Hartland Coffee Shop Celebrates One-Year Anniversary
Focus on music, customer service, focus on local are strengths for Kahuna Coffee, supporters, rivals say.
Surviving the first year for a young business is a big milestone that Kahuna Coffee marked Friday with specials and a live band.
The Hartland coffee shop offers a mix of free Internet, Michigan-made products while promoting the local community and live music — a formula that's found a niche, customers and even one rival says.
For co-owner Cathy Jones of Hartland — who before opening the business had lost a job where she had worked for 15 years — it was about the timing.
"My youngest daughter and I had wanted to open a business together and Kahuna just happened at the right time or as I like to think, it was part of God's plan. My son-in-law, daughter and I went for it," Jones said.
Surviving in a tough economy
The challenge Jones and her family would not be easy. The location they picked had at several previous owners and had been closed for two years, but Jones said the key to generating enough business would be to broaden the base by appealing to families and musicians. In this next year, she plans to add healthier menu choices such as gluten free and organic products as well as more Michigan-made products in the store while encouraging even more family-focused events and live entertainment.
"We have given some of our local talents, young and old, a place to come and share their gift of music," Jones said. "We encourage families to come and spend time together here, especially when we have live music."
Jeff Risch, who owns nearby Bagel Express and Doodle's Ice Cream, said he respects Jones as a competitor in a tough economy that's only become more competitive with larger increases in the price of coffee and the recent additions of a BIGGBY Coffee and a Tim Horton's.
"(She's) trying to promote the music. That what's been her success, especially now for coffee shops it's really hard to survive," said Risch, adding that the area likely will need to see more growth to support all the businesses.
Patrons, like Gina Vizzini of Hartland, said the music provides a unique atmosphere that's a good alternative to the bar scene.
"I was here a couple of weeks ago. I just came up here by myself because it was close by and it was so much fun I told my friends about it and I have six people coming to join me tonight," Vizzini said. "It's nice to sit back and relax, enjoy the music, sip on some tea … they have some good sandwiches, salads and things."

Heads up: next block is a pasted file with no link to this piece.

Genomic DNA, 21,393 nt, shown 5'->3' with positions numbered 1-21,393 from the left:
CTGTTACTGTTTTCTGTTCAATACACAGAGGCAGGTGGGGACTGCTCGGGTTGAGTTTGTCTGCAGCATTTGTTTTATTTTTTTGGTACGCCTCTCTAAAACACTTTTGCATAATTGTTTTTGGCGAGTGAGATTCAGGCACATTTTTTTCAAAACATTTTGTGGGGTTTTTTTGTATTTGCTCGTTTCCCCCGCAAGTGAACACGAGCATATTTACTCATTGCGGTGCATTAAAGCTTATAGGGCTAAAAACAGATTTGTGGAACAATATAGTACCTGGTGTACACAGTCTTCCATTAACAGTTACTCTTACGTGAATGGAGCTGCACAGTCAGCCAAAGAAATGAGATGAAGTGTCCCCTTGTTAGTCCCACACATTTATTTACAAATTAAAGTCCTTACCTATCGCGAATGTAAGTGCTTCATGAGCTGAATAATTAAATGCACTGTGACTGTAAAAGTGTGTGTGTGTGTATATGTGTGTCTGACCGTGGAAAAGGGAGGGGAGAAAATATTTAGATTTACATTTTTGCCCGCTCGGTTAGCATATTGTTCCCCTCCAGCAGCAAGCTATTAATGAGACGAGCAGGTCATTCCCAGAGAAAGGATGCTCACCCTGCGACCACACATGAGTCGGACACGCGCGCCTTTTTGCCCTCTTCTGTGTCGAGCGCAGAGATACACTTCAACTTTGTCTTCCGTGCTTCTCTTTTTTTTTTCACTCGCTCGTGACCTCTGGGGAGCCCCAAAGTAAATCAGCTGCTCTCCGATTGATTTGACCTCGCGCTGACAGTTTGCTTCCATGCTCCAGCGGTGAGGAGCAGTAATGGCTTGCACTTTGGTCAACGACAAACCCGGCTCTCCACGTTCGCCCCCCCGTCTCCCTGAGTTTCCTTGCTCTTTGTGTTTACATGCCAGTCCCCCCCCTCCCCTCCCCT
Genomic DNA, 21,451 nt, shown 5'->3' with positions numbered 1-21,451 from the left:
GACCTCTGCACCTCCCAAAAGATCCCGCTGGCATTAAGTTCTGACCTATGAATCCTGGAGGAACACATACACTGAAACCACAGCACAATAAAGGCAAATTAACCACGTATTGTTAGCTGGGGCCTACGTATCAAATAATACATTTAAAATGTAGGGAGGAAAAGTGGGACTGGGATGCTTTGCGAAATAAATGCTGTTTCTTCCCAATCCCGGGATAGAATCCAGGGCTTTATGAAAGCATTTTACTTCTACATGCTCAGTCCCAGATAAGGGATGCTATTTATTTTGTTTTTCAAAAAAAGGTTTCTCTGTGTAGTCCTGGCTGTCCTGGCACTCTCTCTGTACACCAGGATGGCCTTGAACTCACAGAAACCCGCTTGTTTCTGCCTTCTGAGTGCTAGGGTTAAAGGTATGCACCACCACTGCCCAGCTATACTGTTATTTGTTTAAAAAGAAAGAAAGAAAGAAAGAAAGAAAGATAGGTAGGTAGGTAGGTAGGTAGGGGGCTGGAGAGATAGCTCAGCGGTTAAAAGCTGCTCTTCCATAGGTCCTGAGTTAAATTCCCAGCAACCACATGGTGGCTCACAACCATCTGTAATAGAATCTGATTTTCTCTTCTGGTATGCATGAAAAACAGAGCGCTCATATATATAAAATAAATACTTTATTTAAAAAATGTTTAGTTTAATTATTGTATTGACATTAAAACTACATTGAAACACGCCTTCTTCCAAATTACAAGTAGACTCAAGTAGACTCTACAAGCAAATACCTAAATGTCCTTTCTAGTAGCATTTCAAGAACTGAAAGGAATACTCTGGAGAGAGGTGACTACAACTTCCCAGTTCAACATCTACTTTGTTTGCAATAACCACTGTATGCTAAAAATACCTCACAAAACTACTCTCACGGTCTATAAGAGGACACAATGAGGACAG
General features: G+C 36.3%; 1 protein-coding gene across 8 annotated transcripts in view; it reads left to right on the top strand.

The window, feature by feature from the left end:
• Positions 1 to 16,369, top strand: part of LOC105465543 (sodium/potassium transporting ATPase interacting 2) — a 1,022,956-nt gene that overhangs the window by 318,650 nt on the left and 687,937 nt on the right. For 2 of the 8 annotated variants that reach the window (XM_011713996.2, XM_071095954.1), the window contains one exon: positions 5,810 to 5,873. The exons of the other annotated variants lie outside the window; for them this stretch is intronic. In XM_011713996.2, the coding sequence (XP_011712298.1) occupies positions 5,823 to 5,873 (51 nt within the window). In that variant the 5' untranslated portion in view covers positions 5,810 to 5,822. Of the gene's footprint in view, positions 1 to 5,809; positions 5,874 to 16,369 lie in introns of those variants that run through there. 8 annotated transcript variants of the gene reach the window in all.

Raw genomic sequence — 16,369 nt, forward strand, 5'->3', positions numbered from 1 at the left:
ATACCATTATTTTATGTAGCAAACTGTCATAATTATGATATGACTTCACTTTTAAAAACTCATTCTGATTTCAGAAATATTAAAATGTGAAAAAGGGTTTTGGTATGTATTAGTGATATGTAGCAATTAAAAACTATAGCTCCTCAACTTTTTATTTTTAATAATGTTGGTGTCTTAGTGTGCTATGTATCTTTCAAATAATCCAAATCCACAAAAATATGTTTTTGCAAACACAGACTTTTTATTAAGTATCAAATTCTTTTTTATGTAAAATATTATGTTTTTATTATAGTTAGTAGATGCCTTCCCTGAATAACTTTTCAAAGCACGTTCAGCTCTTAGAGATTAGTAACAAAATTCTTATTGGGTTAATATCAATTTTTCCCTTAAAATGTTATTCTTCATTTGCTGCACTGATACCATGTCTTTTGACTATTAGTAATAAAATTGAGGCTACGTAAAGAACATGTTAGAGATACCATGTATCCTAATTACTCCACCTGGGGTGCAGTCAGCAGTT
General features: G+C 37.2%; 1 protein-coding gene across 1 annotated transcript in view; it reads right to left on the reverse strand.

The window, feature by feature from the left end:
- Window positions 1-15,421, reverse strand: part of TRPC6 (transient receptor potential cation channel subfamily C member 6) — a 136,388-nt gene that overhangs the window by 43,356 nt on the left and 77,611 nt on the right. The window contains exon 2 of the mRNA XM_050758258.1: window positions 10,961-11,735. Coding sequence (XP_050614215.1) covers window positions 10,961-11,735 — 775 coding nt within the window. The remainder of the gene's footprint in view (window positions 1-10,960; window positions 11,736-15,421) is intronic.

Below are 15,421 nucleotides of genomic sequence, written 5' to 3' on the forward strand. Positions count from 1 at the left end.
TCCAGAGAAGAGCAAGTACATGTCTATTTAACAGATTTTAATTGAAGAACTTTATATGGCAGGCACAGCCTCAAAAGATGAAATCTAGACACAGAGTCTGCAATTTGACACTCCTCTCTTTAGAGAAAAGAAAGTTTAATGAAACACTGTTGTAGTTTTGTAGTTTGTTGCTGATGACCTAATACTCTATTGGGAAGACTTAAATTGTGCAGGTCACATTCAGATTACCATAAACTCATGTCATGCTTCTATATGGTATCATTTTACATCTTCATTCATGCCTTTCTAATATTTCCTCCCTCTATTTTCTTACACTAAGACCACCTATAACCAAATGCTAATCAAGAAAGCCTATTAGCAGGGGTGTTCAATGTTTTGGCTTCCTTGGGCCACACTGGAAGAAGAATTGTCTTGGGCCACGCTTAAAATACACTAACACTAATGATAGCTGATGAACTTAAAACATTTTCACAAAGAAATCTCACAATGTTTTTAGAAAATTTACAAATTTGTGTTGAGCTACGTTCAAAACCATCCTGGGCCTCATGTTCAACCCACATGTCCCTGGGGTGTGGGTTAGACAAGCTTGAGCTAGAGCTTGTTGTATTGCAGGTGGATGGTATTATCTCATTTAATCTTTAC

Musicians, too, say they appreciate the opportunity to play.
"We try to do 80 or 90 percent of our own stuff," said Gary Weisenburg, a member of the blues, jazz, and rock group, Project 9, which performed Friday. "Here's a place to pursue music for the art's sake and that's great."
Other customers come for the relaxed atmosphere that's easy to work in. Mark Roberts, an information technology worker for Ford who lives in Hartland, said he sometimes uses the shop to work instead of commuting to Dearborn.
"There's a high quality of service and staff-friendliness that she sets the tone for that really has moved the shop to the next level of quality," Roberts said.
Working during the day, Roberts also sees how Kahuna promotes local small businesses by providing a place for people to meet and displaying their information.
"She goes out her way to encourage other small businesses," Roberts said.
That business outreach earned Jones the Hartland Area Chamber of Commerce's chamber member of the year award in 2010.
"Cathy and (her) staff are very warm and welcoming to everyone who enters her establishment," said Jana Warford, the chamber's director, in an email to Hartland Patch. "I hope businesses and individuals both nearby and far away will continue to support her endeavors. She is a gem in our community."
Jones said the honor was a surprise for an frame of mind that should be second nature to everyone.
"I feel very honored but believe we all should pull together and do what we can to make our community a welcoming place for everyone," said Jones. "We should take care of each other, support each other, etc. Also, we do it because we believe in it. It was a nice honor, it means that we have a wonderful giving community."